How to redress conference confusion

By Ridge Mahoney

The shuttling of Houston from the Western Conference to the East doesn't appear terribly significant at first glance, at least to those fans and observers not looking one step ahead.

A balanced schedule will match up Houston twice, once at home and once away, with each of the 17 league opponents irrespective of conference affiliation, so there's a sense in certain circles that the move doesn't mean that much. One look back at the gross imbalance between the conferences last year should clear up that muddled view.

Note that Colorado and San Jose finished tied with 46 points and were placed fifth and sixth, respectively, via tiebreakers in the Western Conference.

Over in the East, Kansas City finished third – and ninth of the 16 teams overall – with 39 points, seven points behind the lowest playoff qualifiers and 11 points back of conference runner-up Columbus.

MLS has announced it will expand the playoff field from eight to 10 teams this season, but has yet to confirm how those 10 teams will be determined. If it increases the importance of conference finish, rather than overall points, Houston could be much better off in the East.

Critics of expanding the playoff field attest that: a) more playoff teams plus more games dilutes the importance of regular-season games, and b) letting weaker teams into the postseason devalues it.

The seven-point gap between No. 8 and No. 9 last season supports both arguments, but 2010 may prove to be an aberration. In recent seasons the gap between the lowest seeds and the near-misses has been very slim.

In 2009, three teams finished with 40 points; only one of them got into the playoffs, and that team -- RSL (11-12-7) -- won the title.  Two more teams, Toronto and FC Dallas, were just a point back at 39.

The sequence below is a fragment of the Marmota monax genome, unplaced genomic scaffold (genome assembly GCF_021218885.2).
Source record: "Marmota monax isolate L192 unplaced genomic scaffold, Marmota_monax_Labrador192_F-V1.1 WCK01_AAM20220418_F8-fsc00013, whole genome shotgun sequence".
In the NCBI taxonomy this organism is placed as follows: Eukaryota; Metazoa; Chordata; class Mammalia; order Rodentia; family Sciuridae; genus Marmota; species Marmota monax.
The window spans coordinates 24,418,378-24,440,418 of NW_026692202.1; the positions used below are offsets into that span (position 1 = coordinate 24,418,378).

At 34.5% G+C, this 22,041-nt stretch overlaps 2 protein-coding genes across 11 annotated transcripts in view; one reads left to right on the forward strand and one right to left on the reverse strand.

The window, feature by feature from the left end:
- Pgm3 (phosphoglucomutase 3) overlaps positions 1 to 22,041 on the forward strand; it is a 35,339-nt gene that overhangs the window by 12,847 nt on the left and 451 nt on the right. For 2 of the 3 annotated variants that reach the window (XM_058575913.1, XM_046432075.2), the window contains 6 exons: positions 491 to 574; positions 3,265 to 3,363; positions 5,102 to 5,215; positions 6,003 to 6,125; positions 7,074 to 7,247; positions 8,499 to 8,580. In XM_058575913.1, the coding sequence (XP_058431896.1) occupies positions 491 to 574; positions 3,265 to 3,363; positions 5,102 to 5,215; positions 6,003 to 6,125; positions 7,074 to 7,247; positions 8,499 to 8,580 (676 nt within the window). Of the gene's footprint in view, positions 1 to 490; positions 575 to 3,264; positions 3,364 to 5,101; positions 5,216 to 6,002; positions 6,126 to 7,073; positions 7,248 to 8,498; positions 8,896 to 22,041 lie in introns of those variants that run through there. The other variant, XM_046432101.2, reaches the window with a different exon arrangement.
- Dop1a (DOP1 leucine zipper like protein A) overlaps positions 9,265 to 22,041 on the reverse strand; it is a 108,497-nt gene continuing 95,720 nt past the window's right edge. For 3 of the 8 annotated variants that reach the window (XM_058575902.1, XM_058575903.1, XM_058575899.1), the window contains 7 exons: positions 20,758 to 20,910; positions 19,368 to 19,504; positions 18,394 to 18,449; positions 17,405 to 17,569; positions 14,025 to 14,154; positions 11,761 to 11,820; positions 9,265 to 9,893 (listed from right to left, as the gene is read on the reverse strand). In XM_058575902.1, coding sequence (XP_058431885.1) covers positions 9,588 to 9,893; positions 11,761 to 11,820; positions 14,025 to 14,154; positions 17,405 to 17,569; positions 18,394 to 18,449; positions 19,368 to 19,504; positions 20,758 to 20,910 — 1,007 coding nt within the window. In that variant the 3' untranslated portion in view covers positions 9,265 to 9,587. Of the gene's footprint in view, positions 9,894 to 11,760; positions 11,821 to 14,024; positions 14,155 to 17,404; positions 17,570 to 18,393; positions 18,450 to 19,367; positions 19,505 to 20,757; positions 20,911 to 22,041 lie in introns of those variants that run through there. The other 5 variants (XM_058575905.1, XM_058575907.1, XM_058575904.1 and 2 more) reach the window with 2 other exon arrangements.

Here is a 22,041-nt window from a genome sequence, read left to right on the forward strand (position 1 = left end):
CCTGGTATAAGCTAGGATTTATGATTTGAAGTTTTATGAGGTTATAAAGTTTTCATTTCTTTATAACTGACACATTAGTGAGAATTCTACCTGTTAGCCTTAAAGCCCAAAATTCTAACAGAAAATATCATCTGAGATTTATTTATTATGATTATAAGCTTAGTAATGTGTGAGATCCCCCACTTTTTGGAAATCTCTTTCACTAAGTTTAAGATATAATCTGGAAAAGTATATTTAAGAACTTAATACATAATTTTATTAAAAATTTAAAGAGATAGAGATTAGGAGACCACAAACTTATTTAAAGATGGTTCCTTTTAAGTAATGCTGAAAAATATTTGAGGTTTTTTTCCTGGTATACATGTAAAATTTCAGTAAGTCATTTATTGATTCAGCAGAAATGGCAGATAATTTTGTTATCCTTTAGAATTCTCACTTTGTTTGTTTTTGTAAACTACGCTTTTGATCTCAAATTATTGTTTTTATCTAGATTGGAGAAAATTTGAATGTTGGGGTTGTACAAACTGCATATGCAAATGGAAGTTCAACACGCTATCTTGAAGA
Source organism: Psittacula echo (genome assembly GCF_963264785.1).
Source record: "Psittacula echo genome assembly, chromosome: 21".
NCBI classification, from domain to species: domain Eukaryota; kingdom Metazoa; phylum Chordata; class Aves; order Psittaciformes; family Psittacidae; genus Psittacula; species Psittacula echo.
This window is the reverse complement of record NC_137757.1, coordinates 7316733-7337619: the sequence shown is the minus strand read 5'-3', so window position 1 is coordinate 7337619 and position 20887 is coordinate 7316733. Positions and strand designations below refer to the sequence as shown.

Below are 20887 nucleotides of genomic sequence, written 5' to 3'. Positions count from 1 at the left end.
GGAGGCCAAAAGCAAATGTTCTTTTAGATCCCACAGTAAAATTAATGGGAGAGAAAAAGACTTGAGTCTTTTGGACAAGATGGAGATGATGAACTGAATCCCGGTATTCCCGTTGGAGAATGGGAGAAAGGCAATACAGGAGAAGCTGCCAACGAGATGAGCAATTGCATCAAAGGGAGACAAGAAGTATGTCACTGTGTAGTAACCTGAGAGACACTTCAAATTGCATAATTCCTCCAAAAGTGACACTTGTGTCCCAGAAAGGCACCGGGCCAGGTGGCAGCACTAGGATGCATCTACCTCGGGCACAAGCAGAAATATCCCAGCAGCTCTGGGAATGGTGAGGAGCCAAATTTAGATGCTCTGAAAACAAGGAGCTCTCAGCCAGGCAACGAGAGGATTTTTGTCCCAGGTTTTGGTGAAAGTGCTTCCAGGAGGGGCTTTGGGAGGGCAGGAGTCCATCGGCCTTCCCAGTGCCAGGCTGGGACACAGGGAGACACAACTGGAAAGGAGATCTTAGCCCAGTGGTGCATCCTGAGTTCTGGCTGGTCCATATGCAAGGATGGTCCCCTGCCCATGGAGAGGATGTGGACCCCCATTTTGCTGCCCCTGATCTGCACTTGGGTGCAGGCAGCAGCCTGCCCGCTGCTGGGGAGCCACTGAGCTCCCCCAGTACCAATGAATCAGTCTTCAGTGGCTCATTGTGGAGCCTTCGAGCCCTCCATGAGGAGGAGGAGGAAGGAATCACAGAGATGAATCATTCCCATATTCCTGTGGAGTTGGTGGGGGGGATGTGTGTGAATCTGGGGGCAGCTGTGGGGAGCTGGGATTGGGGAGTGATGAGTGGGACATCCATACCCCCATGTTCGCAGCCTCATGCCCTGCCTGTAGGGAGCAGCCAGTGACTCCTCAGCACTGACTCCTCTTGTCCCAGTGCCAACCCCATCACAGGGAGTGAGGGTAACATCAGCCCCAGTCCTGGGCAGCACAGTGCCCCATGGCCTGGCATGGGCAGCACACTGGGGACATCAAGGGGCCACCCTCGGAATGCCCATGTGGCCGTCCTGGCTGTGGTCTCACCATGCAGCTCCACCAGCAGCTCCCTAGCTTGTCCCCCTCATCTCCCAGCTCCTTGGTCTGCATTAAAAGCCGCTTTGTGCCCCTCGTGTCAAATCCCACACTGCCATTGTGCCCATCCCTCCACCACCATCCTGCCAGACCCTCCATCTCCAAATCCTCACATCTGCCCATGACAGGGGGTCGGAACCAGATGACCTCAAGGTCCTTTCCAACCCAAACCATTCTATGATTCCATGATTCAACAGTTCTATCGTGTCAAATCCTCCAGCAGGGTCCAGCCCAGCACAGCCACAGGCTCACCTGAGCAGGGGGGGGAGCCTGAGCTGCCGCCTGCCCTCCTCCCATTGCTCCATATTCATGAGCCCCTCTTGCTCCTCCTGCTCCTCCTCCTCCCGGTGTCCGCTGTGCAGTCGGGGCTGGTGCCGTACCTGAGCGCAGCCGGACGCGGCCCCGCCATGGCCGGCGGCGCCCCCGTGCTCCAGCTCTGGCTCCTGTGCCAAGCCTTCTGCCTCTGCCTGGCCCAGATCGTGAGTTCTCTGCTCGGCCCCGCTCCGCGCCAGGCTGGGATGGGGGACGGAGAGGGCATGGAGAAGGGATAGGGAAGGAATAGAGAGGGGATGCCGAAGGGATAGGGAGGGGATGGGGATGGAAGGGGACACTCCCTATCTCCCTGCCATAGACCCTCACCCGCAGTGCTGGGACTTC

In 2008, No. 8 seed – and MLS Cup finalist – New York (10-11-9) ended up with 39 points; right behind were Colorado (38), D.C. United (37), and FCD (36).

The 2007 bottom seeds, Chicago and Kansas City, were just three points better than Columbus (40 to 37). Where’s the steep drop-off?

Those tight races counter the argument that two more playoff spots will devalue the postseason to any significant extent. Last year, San Jose finished three games above .500 (13-10-7) as the eighth overall seed. When was the last time a team with that good a record wound up in the bottom spot? Never.

As stated, the 2010 season could be an aberration, or it could be the start of an expanding, not narrowing, of the gap between the top and bottom teams. With more games, more “bubble” teams will stay in contention longer – but only by garnering points -- and that should increase, not reduce, the importance of matches. The bad teams will be four games worse, the good teams four games better, and the middle teams will tested more severely. That works for me.

The league can avoid a lot of embarrassment by quietly dropping references to conferences during the playoffs, but it is still mired in vestiges of its NFL-driven early days, and stubbornly adheres to conference winners meeting in MLS Cup, even though in the past three seasons teams from the same conference have contested the championship. Not good.

For the past three seasons, at least one team has “crossed over” into the other conference for the postseason. In each season, a crossover team “won” that side of the bracket.

In 2008, New York finished fifth in the East and knocked off Houston and Real Salt Lake to reach MLS Cup against Eastern rival Columbus, to which it lost, 3-1. RSL reversed the scenario in 2009 when topped the Crew and Fire to “win” the “East” and then dispatched Western foe Los Angeles in the final.

Last year, ouch, both San Jose and Colorado not only crossed over but knocked off the Red Bulls and Crew, respectively, to contest the Eastern Conference final, which the Rapids won. Believe me, much of the coverage included consternation and confusion about Western teams playing for the Eastern title. It’s just not worth it, is it?